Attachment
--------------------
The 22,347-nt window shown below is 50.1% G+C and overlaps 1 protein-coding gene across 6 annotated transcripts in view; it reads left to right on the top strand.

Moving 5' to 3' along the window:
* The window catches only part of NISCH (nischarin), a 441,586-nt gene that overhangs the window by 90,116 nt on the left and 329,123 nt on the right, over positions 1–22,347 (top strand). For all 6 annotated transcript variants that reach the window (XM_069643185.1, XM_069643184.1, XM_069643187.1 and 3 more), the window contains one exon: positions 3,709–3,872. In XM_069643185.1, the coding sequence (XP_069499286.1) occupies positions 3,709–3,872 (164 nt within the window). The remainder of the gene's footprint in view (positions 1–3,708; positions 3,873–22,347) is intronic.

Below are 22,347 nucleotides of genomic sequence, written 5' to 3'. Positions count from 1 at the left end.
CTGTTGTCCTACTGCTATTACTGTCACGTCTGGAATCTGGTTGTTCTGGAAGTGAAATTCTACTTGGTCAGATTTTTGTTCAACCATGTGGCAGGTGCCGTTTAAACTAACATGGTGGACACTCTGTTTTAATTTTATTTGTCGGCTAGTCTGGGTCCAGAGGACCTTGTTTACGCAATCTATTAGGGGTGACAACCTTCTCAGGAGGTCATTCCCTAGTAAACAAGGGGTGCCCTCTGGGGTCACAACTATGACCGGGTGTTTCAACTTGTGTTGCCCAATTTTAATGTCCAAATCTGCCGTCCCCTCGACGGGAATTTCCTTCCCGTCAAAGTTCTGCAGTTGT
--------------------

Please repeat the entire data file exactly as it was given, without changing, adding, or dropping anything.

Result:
The 22,347-nt window shown below is 50.1% G+C and overlaps 1 protein-coding gene across 6 annotated transcripts in view; it reads left to right on the top strand.

Moving 5' to 3' along the window:
* The window catches only part of NISCH (nischarin), a 441,586-nt gene that overhangs the window by 90,116 nt on the left and 329,123 nt on the right, over positions 1–22,347 (top strand). For all 6 annotated transcript variants that reach the window (XM_069643185.1, XM_069643184.1, XM_069643187.1 and 3 more), the window contains one exon: positions 3,709–3,872. In XM_069643185.1, the coding sequence (XP_069499286.1) occupies positions 3,709–3,872 (164 nt within the window). The remainder of the gene's footprint in view (positions 1–3,708; positions 3,873–22,347) is intronic.

Below are 22,347 nucleotides of genomic sequence, written 5' to 3'. Positions count from 1 at the left end.
CTGTTGTCCTACTGCTATTACTGTCACGTCTGGAATCTGGTTGTTCTGGAAGTGAAATTCTACTTGGTCAGATTTTTGTTCAACCATGTGGCAGGTGCCGTTTAAACTAACATGGTGGACACTCTGTTTTAATTTTATTTGTCGGCTAGTCTGGGTCCAGAGGACCTTGTTTACGCAATCTATTAGGGGTGACAACCTTCTCAGGAGGTCATTCCCTAGTAAACAAGGGGTGCCCTCTGGGGTCACAACTATGACCGGGTGTTTCAACTTGTGTTGCCCAATTTTAATGTCCAAATCTGCCGTCCCCTCGACGGGAATTTCCTTCCCGTCAAAGTTCTGCAGTTGT